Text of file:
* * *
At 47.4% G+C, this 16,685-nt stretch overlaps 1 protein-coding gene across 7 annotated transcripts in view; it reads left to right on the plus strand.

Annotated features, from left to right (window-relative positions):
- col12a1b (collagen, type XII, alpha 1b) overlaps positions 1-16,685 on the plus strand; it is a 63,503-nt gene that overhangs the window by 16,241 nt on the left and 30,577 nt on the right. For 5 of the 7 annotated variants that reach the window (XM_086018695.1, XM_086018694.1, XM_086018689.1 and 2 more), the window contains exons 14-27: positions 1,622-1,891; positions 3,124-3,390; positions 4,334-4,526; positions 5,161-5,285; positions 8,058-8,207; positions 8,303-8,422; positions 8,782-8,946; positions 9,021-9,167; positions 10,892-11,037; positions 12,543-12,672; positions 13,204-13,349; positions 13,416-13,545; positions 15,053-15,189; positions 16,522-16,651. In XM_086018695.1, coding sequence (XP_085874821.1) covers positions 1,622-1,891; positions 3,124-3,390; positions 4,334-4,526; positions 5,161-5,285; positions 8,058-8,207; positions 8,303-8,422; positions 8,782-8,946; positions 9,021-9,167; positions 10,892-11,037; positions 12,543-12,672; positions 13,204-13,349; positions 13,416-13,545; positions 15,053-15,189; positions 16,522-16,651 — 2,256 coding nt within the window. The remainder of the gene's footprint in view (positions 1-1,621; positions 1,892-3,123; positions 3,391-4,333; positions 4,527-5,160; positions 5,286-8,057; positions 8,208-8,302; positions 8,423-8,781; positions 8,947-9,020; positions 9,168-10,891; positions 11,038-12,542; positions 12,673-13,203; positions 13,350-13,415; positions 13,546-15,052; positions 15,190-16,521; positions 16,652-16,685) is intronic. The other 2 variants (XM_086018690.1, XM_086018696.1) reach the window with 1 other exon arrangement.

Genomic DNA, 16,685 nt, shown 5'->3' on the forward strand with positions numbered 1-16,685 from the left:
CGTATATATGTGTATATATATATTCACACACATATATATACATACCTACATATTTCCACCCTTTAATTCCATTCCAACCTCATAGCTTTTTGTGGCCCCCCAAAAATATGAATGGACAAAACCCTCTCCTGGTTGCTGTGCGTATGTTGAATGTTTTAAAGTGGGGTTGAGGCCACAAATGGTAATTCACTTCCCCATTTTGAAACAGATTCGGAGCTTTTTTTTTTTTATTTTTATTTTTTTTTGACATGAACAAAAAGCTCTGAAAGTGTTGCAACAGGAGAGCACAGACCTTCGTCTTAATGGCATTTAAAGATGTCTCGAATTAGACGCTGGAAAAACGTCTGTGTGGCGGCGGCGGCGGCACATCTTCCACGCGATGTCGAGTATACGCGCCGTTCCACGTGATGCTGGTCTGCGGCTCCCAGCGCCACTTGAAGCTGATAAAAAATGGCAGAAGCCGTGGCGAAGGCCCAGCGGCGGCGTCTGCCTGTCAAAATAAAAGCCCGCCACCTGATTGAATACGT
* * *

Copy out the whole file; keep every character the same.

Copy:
At 47.4% G+C, this 16,685-nt stretch overlaps 1 protein-coding gene across 7 annotated transcripts in view; it reads left to right on the plus strand.

Annotated features, from left to right (window-relative positions):
- col12a1b (collagen, type XII, alpha 1b) overlaps positions 1-16,685 on the plus strand; it is a 63,503-nt gene that overhangs the window by 16,241 nt on the left and 30,577 nt on the right. For 5 of the 7 annotated variants that reach the window (XM_086018695.1, XM_086018694.1, XM_086018689.1 and 2 more), the window contains exons 14-27: positions 1,622-1,891; positions 3,124-3,390; positions 4,334-4,526; positions 5,161-5,285; positions 8,058-8,207; positions 8,303-8,422; positions 8,782-8,946; positions 9,021-9,167; positions 10,892-11,037; positions 12,543-12,672; positions 13,204-13,349; positions 13,416-13,545; positions 15,053-15,189; positions 16,522-16,651. In XM_086018695.1, coding sequence (XP_085874821.1) covers positions 1,622-1,891; positions 3,124-3,390; positions 4,334-4,526; positions 5,161-5,285; positions 8,058-8,207; positions 8,303-8,422; positions 8,782-8,946; positions 9,021-9,167; positions 10,892-11,037; positions 12,543-12,672; positions 13,204-13,349; positions 13,416-13,545; positions 15,053-15,189; positions 16,522-16,651 — 2,256 coding nt within the window. The remainder of the gene's footprint in view (positions 1-1,621; positions 1,892-3,123; positions 3,391-4,333; positions 4,527-5,160; positions 5,286-8,057; positions 8,208-8,302; positions 8,423-8,781; positions 8,947-9,020; positions 9,168-10,891; positions 11,038-12,542; positions 12,673-13,203; positions 13,350-13,415; positions 13,546-15,052; positions 15,190-16,521; positions 16,652-16,685) is intronic. The other 2 variants (XM_086018690.1, XM_086018696.1) reach the window with 1 other exon arrangement.

Genomic DNA, 16,685 nt, shown 5'->3' on the forward strand with positions numbered 1-16,685 from the left:
CGTATATATGTGTATATATATATTCACACACATATATATACATACCTACATATTTCCACCCTTTAATTCCATTCCAACCTCATAGCTTTTTGTGGCCCCCCAAAAATATGAATGGACAAAACCCTCTCCTGGTTGCTGTGCGTATGTTGAATGTTTTAAAGTGGGGTTGAGGCCACAAATGGTAATTCACTTCCCCATTTTGAAACAGATTCGGAGCTTTTTTTTTTTTATTTTTATTTTTTTTTGACATGAACAAAAAGCTCTGAAAGTGTTGCAACAGGAGAGCACAGACCTTCGTCTTAATGGCATTTAAAGATGTCTCGAATTAGACGCTGGAAAAACGTCTGTGTGGCGGCGGCGGCGGCACATCTTCCACGCGATGTCGAGTATACGCGCCGTTCCACGTGATGCTGGTCTGCGGCTCCCAGCGCCACTTGAAGCTGATAAAAAATGGCAGAAGCCGTGGCGAAGGCCCAGCGGCGGCGTCTGCCTGTCAAAATAAAAGCCCGCCACCTGATTGAATACGT